• A one-page timeline of fellowship year activity with provisional sketch of post-fellowship trajectory, outlining the time leading up to the completion of the dissertation.
  • Bibliography (without annotation, single-spaced, no more than two pages)
  • Short personal statement (no more than two pages, double spaced, in Times New Roman 11-point font) describing your journey as a scholar and how your work comes together at the nexus of personal experience, research interests, and desire to shift the forms and formats of academic research.
  • A brief work sample (no more than fifteen pages total, double spaced, including any images and footnotes or endnotes, in Times New Roman 11-point font), including a brief description of context and the sample’s relation to the proposed project.
  • One letter of recommendation. The letter must come from the applicant’s dissertation advisor, or a faculty member eligible to be the advisor.
  • A statement from the applicant’s institution (preferably from the applicant’s department chair, director of graduate studies, or dean). The provided form will ask the institutional representative to attest that (1) if the applicant holds a multi-year financial award from the institution and a fellowship is awarded, this support would be paused for the duration of the fellowship and the applicant would be allowed to retain and resume the remainder of that support in subsequent years; (2) the institution will allow the fellow to remain enrolled during the fellowship year and will waive tuition and fees; and (3) the intention of the fellowship is to promote non-traditional direction setting for the sake of valuing innovations in scholarly methods and subject, and the institution believes that its graduate curriculum and progress-charting for students can respect and accommodate this exploration of non-traditional approaches to scholarship.
  • An ORCID iD. Learn more.

Host at UIC, the IUPLR/UIC Mellon Fellows Program is a dissertation completion fellowship that seeks to foster, mentor, and professionalize a national cohort of Humanities doctoral students focusing on Latino Studies in order to maximize effective progress to complete the PhD, increase job-market readiness, build community, and impart a sustainable, healthy writing practice.

The Inter-University Program for Latino Research is a national consortium of university-based centers dedicated to the advancement of the Latino intellectual presence in the United States. For more than 35 years, IUPLR has promoted core research on issues of importance to Latino communities and the broader US society. The consortium has become a respected national catalyst and facilitator of in-depth policy-relevant research and works to expand the pool of Latino scholars and leaders. The IUPLR headquarters are currently at the University of Houston Center for Mexican American Studies.

There is a growing Latino population in the United States, but as of yet only a small number of Latina/o studies scholars in the humanities, particularly members of underrepresented communities, that can contribute to understanding and reimagining this changing, charged and complex cultural terrain. In addition, students concentrating on Latino studies subjects often do not find mentors within the disciplines who know their subject matter, leaving them personally and intellectually isolated in their disciplines. Recent research shows that 1) financial support and relief from teaching duties improves dissertation completion outcomes and 2) students do best when they feel that they are part of an intellectual community. Through the Mellon Fellows Program, we hope to strengthen the field of Latina/o Studies by building a network of successful early career academics, researchers, and professionals.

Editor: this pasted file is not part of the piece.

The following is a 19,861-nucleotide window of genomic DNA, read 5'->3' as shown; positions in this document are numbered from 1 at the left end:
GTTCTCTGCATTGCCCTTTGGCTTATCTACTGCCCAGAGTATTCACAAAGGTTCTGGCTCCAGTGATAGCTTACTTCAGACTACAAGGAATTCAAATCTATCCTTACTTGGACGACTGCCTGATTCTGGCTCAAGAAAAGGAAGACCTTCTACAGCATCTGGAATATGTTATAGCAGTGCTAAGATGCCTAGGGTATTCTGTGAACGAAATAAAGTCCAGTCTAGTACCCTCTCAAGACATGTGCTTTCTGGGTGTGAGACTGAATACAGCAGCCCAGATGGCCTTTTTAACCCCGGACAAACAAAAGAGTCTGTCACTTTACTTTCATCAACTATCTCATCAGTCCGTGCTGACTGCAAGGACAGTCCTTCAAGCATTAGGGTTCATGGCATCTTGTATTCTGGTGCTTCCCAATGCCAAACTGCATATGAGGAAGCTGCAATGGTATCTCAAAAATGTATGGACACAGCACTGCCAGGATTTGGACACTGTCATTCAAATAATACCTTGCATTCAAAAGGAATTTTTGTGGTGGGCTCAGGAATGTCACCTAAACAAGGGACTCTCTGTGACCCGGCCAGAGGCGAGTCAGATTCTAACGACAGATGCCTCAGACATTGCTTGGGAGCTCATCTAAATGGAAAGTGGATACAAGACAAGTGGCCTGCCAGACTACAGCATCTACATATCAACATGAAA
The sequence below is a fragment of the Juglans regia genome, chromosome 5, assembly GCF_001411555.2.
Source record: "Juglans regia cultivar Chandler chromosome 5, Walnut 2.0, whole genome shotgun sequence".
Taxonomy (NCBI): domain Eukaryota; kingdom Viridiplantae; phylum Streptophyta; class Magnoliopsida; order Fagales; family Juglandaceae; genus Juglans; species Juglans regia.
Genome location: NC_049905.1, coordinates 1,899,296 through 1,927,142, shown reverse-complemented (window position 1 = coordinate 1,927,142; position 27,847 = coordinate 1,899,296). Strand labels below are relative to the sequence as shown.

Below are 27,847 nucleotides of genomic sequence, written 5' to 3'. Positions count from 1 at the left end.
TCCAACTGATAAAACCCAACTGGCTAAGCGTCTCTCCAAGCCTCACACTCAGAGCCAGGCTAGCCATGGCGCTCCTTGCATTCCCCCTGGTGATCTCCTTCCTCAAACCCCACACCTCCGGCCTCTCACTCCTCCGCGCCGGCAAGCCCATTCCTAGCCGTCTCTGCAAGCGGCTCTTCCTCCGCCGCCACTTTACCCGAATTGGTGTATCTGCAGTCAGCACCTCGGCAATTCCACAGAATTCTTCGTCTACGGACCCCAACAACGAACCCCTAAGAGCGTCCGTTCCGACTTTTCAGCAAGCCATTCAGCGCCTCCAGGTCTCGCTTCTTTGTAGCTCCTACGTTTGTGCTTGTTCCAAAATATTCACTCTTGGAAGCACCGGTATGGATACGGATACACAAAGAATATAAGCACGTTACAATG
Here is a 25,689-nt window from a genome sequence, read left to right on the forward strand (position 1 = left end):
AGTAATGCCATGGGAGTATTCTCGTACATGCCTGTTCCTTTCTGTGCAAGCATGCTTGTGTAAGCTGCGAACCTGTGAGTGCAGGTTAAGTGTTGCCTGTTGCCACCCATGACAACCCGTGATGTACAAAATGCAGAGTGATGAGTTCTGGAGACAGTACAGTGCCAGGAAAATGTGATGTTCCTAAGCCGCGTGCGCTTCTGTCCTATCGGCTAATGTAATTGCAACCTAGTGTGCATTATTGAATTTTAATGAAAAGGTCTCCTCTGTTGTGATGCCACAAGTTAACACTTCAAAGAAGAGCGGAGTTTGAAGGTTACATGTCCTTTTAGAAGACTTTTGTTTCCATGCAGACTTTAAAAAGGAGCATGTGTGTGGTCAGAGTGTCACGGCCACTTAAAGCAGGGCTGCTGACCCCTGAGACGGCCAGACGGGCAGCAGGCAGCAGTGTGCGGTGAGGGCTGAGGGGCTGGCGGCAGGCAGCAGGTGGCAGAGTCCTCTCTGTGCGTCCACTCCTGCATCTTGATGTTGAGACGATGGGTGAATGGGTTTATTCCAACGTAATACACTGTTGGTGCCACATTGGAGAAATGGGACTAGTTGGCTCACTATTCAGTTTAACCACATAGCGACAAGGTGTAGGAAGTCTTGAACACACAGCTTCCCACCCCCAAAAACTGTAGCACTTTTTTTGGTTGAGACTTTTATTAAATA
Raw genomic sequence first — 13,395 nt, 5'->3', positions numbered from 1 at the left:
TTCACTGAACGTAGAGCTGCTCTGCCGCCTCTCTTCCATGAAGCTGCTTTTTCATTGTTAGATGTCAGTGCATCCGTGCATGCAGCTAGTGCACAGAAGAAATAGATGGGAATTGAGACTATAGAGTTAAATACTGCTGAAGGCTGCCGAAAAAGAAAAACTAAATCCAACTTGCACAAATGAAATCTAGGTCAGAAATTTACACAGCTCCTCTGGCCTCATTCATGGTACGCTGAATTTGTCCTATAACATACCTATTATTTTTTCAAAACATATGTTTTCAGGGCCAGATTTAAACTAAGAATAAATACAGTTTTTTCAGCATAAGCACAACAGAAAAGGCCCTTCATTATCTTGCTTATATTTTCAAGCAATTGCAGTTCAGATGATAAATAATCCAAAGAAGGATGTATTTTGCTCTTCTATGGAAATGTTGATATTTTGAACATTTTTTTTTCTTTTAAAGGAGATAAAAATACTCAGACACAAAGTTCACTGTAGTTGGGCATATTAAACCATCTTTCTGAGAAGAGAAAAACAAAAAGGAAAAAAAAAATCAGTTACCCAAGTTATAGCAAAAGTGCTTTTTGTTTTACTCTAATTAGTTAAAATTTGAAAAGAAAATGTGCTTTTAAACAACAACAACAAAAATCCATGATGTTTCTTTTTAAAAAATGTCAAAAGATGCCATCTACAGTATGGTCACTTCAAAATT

The fellowship is a complete program that goes beyond financial support. It includes a year-round dissertation writing support, professional development, mentorship, and job market support. Fellows  participate in a summer or fall institute in Chicago, various online webinars and meetings throughout the year, structured writing and professionalization programs, monthly cohort check-ins, and a mentorship program.

Our primary program goals are the following:

1.) Increase time to degree for graduate students and improving the quality of Latino Studies dissertations in the humanities

2.) Cultivate sustainable writing practices that prioritize living full, healthy lives as academics

3.) Prepare fellows to be more competitive job candidates and to make the transition from graduate school to academia

4.) Leave in place good practices for the universities and centers involved

5.) Strengthen the field of Latino/a Studies by building a community of successful early career academics

Foundation- and NFP-Funded Fellowships (select) Heading link

There are a number of young and mature foundations and non-for-profit (NFP) organizations that offer fellowships for graduate students. Below is a curated selection.

Other Federal Opportunities (Select) Heading link

More resources available: Fellowship Toolbox